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Return of the Golden Rhodes


Download links and information about Return of the Golden Rhodes by The Baldwin Brothers. This album was released in 2006 and it belongs to Electronica, House, Jazz, Rock, Dancefloor, Dance Pop, Bop genres. It contains 13 tracks with total duration of 48:16 minutes.

Artist: The Baldwin Brothers
Release date: 2006
Genre: Electronica, House, Jazz, Rock, Dancefloor, Dance Pop, Bop
Tracks: 13
Duration: 48:16
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No. Title Length
1. Right On (Feelin Good) 3:03
2. A Matter of Time (feat. Sarai) 2:56
3. Just Me (On the Dance Floor) 3:47
4. When My Brother Has a Datsun (feat. Julio Davi) 3:22
5. Air Is Invisible 5:14
6. Bus Stop Hustle 3:06
7. Leave the Past Behind (feat. Lisa Kekaula) 4:27
8. Go from There 4:06
9. After School Special 2:52
10. The Snow Falls (feat. The Train) 5:11
11. Incedent At the Lab 3:32
12. Gravity Fone 3:38
13. The Party's Over (feat. Mark Lanegan) 3:02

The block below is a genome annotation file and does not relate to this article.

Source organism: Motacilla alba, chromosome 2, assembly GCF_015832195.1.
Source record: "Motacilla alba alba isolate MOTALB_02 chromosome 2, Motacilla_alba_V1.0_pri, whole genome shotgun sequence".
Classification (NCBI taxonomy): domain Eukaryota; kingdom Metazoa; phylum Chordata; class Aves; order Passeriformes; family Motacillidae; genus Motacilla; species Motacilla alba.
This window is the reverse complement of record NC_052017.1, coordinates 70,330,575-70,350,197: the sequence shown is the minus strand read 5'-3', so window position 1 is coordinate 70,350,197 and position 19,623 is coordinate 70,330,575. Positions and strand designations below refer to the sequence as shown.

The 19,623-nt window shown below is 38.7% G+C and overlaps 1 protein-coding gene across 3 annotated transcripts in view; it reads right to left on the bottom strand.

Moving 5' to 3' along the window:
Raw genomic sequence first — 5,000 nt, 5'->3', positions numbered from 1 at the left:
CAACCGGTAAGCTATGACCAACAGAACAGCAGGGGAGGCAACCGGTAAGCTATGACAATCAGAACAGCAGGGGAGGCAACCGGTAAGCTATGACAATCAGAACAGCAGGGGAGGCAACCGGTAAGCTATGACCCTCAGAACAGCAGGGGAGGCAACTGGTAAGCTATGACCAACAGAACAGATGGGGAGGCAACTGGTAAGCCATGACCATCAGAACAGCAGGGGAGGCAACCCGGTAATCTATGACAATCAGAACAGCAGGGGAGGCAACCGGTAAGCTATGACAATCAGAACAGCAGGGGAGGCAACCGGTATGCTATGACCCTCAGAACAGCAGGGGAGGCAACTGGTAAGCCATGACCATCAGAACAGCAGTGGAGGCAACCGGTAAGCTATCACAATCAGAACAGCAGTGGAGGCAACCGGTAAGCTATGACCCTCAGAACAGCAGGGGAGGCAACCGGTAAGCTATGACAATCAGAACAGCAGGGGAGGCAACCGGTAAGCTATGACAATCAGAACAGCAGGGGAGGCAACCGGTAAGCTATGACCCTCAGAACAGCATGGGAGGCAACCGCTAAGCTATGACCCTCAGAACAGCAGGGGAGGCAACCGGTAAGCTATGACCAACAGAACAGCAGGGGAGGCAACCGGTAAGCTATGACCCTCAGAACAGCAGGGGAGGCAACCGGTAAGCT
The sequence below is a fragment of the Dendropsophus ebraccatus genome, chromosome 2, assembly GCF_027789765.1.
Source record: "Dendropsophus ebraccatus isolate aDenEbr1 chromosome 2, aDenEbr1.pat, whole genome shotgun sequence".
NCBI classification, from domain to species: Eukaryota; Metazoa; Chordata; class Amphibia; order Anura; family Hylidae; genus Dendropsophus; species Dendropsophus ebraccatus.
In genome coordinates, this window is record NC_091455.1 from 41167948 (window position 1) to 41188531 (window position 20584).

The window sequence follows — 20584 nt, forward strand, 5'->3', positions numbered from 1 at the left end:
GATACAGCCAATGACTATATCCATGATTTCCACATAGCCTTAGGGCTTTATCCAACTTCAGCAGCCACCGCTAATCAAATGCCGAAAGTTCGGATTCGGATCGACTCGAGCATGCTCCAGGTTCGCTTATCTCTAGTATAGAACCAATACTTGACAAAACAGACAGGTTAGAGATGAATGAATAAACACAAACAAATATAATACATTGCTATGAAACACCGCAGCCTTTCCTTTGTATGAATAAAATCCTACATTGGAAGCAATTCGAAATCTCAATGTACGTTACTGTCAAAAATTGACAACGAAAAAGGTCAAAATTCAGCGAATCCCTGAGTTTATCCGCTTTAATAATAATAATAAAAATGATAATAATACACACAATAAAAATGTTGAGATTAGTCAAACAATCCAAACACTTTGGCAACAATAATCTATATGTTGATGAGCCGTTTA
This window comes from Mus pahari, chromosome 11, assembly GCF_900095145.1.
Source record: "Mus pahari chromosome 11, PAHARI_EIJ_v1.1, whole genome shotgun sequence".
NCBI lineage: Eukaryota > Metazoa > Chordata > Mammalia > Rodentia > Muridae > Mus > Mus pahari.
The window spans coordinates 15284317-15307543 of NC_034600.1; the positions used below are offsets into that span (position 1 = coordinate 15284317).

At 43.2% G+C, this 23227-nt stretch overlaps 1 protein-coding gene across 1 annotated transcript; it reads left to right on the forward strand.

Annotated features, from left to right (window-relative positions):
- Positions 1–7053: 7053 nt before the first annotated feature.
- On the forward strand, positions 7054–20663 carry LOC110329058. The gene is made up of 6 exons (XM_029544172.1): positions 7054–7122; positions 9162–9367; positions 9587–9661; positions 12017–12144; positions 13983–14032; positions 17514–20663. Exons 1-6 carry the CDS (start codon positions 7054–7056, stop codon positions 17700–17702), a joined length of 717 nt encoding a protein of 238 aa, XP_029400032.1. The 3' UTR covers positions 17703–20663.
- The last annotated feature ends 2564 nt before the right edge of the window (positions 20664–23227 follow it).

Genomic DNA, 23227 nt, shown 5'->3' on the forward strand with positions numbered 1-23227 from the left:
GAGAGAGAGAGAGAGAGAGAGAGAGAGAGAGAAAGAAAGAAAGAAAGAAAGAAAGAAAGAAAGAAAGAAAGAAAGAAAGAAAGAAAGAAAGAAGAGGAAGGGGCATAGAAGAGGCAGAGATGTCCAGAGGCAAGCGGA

The Baldwin Brothers call their sound "junktronic" and on The Return of the Golden Rhodes they throw just about every style of dancefloor-friendly junk possible into their mix: house, hip-hop, acid jazz, squelchy big beat, soul-jazz, and '70s soundtrack funk are just a few of the styles to be found jostling for breathing room. Add to this mash-up of styles some turntable gymnastics, a load of wacky samples, and an impressive guest list that includes Lisa Kekaula of Basement Jaxx, the Train from Lo Fidelity Allstars, sassy rapper Sarai, and gloomy crooner Mark Lanegan, and you have much the same formula they used on their first album to the same mixed results. As on "Cooking with Lasers," the standout tracks are the vocal features: Sarai's rap on "A Matter of Time" is hilarious and the tune is a frothy concoction worthy of Deee-Lite's first record; Lisa Kekaula emotes reasonably on the lovely melancholy groover "Leave the Past Behind"; and the Train and Lanegan both drop some very manly and heavy vocals into their features, giving the record a depth their previous album, Cooking with Lasers, lacked. Only Julio Davi's rap on "When My Brother Had a Datsun" falls flat. The rest of the tracks are passable instrumental trifles, lacking in bite and soul but not altogether unpleasant. The group seems content to meander jazzily when there is no singer or song to bolster, treading far too close to smooth jazz on "Go from There" and "Gravity Fone." You may find yourself zoning out during these tracks, waiting for the next vocal, and that's not a good sign. The Return of the Golden Rhodes is far too uneven to be successful, but the high points give fans of electronic pop with vocals a reason to tune in.